Disease and Holy Communion (Summer 2003)

Bishop Seraphim : Article
Disease and Holy Communion
[Published in the “Canadian Orthodox Messenger”, Summer 2003]

I would like to call attention to an article originally published in this newspaper in September, 1995. It responded to the great concern at that time about HIV infection and AIDS. The current concerns regarding SARS or any other diseases are addressed by this article. We recommend that all read it and remember, and trust God. The article is reproduced here and is called : “A Medical Opinion: ‘...to the Healing of Soul and Body . . . .’” by Emanuel Kolyvas, M.D., the Sign of the Theotokos Church, Montréal.

“Contrary to popular opinion, wine, and the other beverages of antiquity produced through fermentation, were probably more important in providing disease-free drinking fluids, than in their tendency to intoxicate. Ancient Greeks drank their water mixed with wine, and also used wine to cleanse wounds and soak dressings. More recently, military physicians of the last century observed that during epidemics of cholera, wine-drinkers were relatively spared by the disease, and troops were advised to mix wine into the water.

Wine has been shown to be an effective antiseptic, even when the alcohol is removed. In fact, 10% alcohol is a poor antiseptic; and alcohol only becomes optimally effective at concentrations of 70%. The antiseptic substances in wine are inactive in fresh grapes because these molecules are bound to complex sugars. During fermentation, these antiseptic substances are split off from the sugars and in this way become active. These molecules are polyphenols, a class of substances used in hospitals to disinfect surfaces and instruments. The polyphenol of wine has been shown to be some thirty-three times more powerful than the phenol used by Lister when he pioneered antiseptic surgery.

Same-year wines can be diluted up to ten times before beginning to show a decrease in their antiseptic effect. The better wines gradually improve with age over the first ten years and can be diluted twenty times without a decrease of the antiseptic effect. This effect then remains more or less constant over the next twenty years and becomes equivalent to a new wine after another twenty-five years. (Modern antiseptics and antibiotics for disinfecting wounds have surpassed wine in effectiveness because the active ingredients in wine are rapidly bound and inactivated by proteins in body tissues.)

In preparing communion, the hot water that is added to the wine will increase greatly the antiseptic effect of the polyphenols. Disinfection occurs more rapidly and more effectively at 45 degrees centigrade than at room temperature (22-25 degrees). Another contribution to the antiseptic effect comes from the silver, copper, zinc that make up the chalice itself, ensuring that microbes are unable to survive on its surface.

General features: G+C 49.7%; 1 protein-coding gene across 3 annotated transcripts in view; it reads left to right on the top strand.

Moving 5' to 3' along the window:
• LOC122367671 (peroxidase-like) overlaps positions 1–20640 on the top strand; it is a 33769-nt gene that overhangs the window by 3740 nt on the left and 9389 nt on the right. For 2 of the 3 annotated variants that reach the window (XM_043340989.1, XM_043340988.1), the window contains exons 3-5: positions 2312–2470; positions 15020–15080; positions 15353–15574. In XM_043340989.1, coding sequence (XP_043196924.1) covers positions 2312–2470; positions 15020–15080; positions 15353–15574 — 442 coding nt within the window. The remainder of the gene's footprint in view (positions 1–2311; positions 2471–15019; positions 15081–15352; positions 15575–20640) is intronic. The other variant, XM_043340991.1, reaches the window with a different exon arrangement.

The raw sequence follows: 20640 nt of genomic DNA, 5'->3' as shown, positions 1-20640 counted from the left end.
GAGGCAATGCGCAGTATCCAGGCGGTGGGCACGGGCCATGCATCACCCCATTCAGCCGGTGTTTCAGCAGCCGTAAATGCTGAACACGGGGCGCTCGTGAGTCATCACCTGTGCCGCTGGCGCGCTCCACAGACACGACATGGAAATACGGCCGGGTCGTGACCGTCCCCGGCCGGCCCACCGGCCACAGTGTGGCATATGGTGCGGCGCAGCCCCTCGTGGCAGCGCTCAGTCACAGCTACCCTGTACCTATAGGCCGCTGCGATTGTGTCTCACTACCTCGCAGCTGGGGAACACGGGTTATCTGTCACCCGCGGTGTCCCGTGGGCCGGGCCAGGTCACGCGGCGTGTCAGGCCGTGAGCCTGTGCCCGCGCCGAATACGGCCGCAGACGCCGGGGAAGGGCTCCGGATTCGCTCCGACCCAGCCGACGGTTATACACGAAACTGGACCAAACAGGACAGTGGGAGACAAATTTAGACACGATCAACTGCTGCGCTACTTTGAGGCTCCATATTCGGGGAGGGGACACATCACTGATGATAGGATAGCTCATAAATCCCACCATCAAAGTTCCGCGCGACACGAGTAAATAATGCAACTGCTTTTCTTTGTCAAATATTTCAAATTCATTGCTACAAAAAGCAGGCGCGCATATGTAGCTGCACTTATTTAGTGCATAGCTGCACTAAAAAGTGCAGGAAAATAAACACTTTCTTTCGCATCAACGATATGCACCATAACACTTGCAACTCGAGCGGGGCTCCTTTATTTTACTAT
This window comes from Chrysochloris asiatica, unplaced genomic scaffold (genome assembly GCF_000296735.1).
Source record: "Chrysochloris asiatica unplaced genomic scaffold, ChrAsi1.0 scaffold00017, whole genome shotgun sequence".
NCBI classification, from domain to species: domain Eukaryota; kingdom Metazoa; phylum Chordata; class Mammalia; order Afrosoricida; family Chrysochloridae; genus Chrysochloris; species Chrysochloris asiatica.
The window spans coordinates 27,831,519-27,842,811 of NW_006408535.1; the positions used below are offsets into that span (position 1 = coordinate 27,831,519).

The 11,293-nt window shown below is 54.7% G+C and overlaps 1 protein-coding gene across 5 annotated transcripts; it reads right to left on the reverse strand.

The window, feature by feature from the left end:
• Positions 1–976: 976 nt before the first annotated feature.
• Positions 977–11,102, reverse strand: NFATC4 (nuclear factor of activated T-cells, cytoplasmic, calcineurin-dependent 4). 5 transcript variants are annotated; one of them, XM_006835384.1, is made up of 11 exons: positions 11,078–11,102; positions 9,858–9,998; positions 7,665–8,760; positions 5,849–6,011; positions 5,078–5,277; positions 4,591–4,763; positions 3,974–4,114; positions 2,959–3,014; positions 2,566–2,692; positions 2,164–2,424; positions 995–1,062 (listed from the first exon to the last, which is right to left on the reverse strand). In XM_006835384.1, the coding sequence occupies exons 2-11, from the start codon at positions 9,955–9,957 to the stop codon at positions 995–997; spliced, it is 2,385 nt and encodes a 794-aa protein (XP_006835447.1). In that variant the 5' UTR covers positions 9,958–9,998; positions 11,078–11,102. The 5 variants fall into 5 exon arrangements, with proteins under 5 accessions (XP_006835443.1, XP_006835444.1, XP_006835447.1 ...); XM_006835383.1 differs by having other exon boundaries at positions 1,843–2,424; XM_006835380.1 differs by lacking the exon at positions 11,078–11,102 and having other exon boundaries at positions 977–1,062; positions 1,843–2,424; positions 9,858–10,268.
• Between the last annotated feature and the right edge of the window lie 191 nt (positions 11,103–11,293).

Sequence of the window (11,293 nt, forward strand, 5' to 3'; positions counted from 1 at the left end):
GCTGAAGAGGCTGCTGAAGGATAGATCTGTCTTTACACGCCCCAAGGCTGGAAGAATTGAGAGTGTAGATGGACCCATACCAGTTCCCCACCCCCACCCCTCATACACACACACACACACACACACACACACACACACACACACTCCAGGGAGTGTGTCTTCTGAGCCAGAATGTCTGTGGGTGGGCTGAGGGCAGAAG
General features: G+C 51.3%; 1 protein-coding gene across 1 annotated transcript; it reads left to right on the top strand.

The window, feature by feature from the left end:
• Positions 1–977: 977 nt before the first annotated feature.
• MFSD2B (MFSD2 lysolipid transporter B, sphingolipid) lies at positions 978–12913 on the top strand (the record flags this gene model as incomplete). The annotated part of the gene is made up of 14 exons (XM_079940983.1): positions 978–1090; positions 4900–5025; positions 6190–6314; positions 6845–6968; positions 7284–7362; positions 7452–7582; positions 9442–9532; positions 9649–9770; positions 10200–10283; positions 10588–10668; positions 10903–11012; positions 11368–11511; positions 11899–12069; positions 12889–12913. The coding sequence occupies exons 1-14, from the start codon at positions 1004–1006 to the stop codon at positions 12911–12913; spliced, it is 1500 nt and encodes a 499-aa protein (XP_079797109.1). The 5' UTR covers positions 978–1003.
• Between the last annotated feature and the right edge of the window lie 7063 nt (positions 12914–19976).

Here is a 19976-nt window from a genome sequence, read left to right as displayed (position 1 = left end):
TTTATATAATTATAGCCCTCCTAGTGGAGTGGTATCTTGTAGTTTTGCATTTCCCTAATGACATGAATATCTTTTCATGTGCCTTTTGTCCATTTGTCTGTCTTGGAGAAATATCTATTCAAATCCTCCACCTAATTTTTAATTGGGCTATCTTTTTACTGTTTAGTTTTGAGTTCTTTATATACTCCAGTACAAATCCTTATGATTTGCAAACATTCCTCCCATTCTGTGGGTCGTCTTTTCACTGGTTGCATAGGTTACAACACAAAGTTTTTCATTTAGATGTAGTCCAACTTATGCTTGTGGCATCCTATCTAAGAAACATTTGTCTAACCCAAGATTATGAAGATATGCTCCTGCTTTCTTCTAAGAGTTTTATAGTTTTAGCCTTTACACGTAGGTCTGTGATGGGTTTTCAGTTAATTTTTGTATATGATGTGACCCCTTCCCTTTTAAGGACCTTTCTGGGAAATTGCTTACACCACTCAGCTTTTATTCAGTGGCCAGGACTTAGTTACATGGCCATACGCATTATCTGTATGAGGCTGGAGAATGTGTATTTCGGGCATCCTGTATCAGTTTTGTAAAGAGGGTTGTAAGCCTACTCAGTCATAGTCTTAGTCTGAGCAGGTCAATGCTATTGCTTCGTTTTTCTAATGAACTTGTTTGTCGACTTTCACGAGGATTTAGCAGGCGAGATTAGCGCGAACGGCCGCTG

Throughout the centuries no disease has ever been transmitted by the taking of Holy Communion. Diseases such as Hepatitis B, known to be transmitted by shared eating utensils, have never been acquired from the communion spoon. HIV is known not to be transmitted through shared eating utensils, and considering the antiseptic qualities of the Holy Communion received by the faithful, there is no likelihood of acquiring HIV infection through the Common Cup.”

It is quite important to remember that the priest or deacon must consume what remains in the Holy Chalice, after everyone has received Holy Communion. Priests and deacons do not become sick from this. Apart from the medical facts given in the preceding article, this Chalice contains the Life-giving Body and Blood of Christ. We must not allow fears stirred up by the powers of darkness to separate us from this Chalice.

It is true that, nevertheless, before and after the service, we could take the ordinary precaution of washing hands after contacting others, as we are told is prudent. It is also important, in this context, to be sure that if people are taking a wine-water mixture after having received Holy Communion, this is done from a metal cup, and that the mixture is warm enough. Otherwise, disposable paper (not plastic) cups are acceptable (best burned afterwards). If the parish custom is to give only water at this time, then disposable paper cups are prudent.

The Church has, during epidemics in the past, provided other temporary measures in order to provide for the people, when their fears were so great as to keep them from approaching the Chalice. We would only most reluctantly bless these measures. The scientific facts can give us some confidence, and strengthen our trust in Christ Himself. Let us not be carried away by the panicky fears of those who have not hope in Christ. Let us be an example of the peace that comes from this loving communion with Christ – love which gives fulfilled and balanced life to us and to all those around us.